Old Main tower in the fall

Diversity Science:
Emerging Perspectives in Psychology

February 14-16, 2018

The Department of Psychological Sciences at the University of Arkansas is delighted to host a specialty conference in Diversity Science. The goals of the conference are to:

  1. Highlight the importance of diversity for psychological science
  2. Provide exemplars of the integration of diversity considerations into scholarship 
  3. Articulate a vision for the future of diversity science in psychology

Wednesday, February 14

Time Event Location
 5 - 6pm Cocktail Hour Alumni House
 6 - 7pm
Opening Talk by Victoria Plaut: 
Diversity Science: Why and How Difference Makes a Difference
Alumni House
 7 - 9pm Dinner  Alumni House

Thursday, February 15

Time Event Location
 8 - 9am Continental Breakfast Carnall Hall
9 - 9:15am Introductory Statements Carnall Hall
 9:15 - 10:15am
Ashby Plant: 
Psychological Approaches to Interracial Contact and Identity.
Carnall Hall
10:15 - 10:30am Snacks & Break Carnall Hall
10:30 - 11:30am
Monnica Williams: 
Microaggressions: Measurement and Impact--Not Pseudoscience.
Carnall Hall
11:30 - 12:30pm
Noelle Hurd: 
Applying a Strengths-Based Lens to Research with Marginalized Youth.
Carnall Hall
12:30 - 1:45pm Lunch Carnall Hall
1:45 - 2:45pm
Vani Mathur: 
Combating Multiple Levels of Suffering: Sociocultural and Social Neuroscientific Approaches to Pain Disparities.
Carnall Hall
2:45 - 3:45pm
Doug Medin:
Who Owns Science, and What Is The Role of Diversity In Science.
Carnall Hall
3:45 - 4pm Break Carnall Hall
4 - 5pm Breakout Session with all Speakers Carnall Hall
5 - 5:30pm Wrap-up/Panel Discussion Carnall Hall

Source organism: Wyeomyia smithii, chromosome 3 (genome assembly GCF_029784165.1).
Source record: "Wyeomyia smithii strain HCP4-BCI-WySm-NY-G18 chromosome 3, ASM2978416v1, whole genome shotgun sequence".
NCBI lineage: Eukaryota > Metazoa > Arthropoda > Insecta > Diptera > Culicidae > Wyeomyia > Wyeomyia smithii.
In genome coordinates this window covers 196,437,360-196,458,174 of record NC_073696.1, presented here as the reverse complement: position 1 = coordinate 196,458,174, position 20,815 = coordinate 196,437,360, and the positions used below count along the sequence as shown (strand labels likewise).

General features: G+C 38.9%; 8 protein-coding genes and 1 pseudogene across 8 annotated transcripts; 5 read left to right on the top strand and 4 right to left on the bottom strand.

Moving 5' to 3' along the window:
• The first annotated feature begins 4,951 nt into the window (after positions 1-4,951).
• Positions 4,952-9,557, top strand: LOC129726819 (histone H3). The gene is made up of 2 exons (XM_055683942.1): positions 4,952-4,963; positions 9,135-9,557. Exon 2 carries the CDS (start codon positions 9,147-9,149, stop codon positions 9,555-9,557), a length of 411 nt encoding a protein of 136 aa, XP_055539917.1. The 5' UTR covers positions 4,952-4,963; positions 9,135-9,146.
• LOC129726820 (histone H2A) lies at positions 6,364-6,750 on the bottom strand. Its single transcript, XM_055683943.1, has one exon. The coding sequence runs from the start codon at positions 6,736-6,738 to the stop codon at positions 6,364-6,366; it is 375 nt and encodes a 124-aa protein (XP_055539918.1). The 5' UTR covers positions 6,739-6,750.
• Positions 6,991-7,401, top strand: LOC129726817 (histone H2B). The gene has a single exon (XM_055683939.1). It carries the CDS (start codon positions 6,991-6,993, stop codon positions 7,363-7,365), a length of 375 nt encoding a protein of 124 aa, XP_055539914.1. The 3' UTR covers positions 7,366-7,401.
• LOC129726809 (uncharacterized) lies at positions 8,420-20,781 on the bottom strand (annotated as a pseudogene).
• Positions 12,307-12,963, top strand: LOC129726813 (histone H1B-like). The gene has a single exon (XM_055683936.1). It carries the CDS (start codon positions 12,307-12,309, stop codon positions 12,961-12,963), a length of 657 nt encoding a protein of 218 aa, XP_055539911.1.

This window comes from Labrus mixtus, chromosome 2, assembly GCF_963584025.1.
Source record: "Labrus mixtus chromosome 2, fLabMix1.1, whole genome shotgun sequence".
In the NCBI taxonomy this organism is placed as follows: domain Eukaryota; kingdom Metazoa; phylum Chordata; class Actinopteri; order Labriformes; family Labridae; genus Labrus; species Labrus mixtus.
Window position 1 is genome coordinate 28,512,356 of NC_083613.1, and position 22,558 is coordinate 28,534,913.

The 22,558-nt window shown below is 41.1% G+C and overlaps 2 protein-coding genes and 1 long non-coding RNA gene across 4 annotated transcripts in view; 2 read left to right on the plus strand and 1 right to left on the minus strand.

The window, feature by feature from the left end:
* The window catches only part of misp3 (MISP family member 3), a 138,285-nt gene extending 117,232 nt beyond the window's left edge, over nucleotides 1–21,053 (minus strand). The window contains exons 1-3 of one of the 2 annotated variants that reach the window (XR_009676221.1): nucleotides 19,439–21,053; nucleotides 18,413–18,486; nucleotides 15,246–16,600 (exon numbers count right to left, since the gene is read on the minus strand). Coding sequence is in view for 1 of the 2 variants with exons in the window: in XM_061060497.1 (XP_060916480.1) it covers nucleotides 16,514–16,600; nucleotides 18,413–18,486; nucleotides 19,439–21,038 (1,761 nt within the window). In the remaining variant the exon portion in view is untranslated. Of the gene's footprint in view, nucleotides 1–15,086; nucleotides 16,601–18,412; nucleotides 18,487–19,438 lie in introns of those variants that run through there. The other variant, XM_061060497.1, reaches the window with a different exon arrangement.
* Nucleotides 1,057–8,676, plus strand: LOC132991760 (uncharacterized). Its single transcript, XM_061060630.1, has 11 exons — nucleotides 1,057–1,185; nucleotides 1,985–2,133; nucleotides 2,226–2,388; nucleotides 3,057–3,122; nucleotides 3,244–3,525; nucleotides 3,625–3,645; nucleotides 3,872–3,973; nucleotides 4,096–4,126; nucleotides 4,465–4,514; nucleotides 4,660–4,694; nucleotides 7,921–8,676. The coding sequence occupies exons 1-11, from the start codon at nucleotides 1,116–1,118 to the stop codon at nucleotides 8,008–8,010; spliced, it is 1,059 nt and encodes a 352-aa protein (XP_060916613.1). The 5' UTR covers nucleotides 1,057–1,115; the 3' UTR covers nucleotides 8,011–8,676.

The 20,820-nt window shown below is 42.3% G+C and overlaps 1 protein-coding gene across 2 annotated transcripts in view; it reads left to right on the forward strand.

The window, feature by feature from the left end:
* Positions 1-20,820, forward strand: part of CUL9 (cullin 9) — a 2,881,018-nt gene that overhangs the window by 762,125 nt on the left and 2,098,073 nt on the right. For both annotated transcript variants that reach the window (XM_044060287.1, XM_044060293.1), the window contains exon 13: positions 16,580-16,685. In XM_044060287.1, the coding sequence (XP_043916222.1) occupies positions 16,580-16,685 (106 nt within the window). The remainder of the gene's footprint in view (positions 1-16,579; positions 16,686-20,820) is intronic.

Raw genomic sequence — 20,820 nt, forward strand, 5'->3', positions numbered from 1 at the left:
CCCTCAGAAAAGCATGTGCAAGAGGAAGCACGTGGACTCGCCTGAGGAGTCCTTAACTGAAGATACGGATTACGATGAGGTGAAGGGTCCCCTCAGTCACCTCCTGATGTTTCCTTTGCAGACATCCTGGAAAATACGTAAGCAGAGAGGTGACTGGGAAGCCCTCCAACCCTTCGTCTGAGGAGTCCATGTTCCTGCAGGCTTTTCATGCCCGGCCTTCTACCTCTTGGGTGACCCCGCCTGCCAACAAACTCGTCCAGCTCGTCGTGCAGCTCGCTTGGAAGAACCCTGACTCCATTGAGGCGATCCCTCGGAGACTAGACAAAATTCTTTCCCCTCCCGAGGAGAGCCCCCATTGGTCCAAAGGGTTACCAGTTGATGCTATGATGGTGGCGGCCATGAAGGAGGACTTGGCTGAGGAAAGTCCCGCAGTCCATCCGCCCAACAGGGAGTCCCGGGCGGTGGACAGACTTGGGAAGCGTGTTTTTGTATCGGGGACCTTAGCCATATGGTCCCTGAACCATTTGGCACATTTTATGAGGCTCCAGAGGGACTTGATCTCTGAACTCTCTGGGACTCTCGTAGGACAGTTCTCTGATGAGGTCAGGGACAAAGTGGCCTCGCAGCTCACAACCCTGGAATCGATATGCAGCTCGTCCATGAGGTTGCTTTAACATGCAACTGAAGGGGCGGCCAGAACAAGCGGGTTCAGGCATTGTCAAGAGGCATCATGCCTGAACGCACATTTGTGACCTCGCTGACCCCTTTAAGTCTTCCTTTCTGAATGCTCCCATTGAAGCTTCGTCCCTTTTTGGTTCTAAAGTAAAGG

5:30 - 7pm Happy Hour Lambeth Lounge
7 - 9pm Dinner in Fayetteville Carnall Hall

Friday, February 16

Time Event Location
8 - 8:30am Continental Breakfast Carnall Hall
8:30 - 9:30am
Dr. Fuentes Workshop:
Exploring Diversity, Inclusion, and Equity Efforts in our Academic Setting: A Culture-Centered Approach
9:30 - 10am Break  
10 - 12pm Dr. Fuentes Workshop Con't TBD
12 - 1pm Lunch  
1 - 2pm Dr. Fuentes Workshop Con't TBD
2 - 2:30pm Break  
2:30 - 4:30pm Dr. Fuentes Workshop with Graduate Students TBD
4:30 - 5pm Break  
5pm Depart for Crystal Bridges  
5:30 - 7pm Tour Crystal Bridges  
7pm Dinner in Bentonville  
Milton Fuentes

Milton Fuentes, Montclair State University

Workshop Title: Exploring Diversity, Inclusion, and Equity Efforts in our Academic Setting: A Culture-Centered Approach

Read Milton's Biosketch

Dr. Milton A. Fuentes received his MA in Psychology with a Latina/o Psychology focus from Montclair State University and his Psy.D. in clinical psychology from the Graduate School of Applied and Professional Psychology at Rutgers University. He completed a pre-doctoral fellowship in clinical and community psychology at Yale University and secured post-doctoral training in epidemiology at Columbia University. He is a founding member and former president of the Latino Psychological Association of New Jersey and the 2012 President of the National Latina/o Psychological Association. Dr. Fuentes' research interests are in the areas of Latina/o and multicultural psychology, child/ family psychology, pedagogy and motivational interviewing. He serves as a consultant to several programs, including the Puerto Rican Family Institute and the Violence Prevention Office of the American Psychological Association, where he serves as a Coordinator and Master Trainer for the ACT Raising Safe Kids program. Dr. Fuentes is currently a professor in the psychology department, director of the Research Academy for University Learning at Montclair State University, and is licensed to practice psychology in New Jersey and New York.

Noelle Hurd

Noelle Hurd, University of Virginia

Talk Title: Applying a Strengths-based Lens to Research with Marginalized Youth

Read Noelle's Biosketch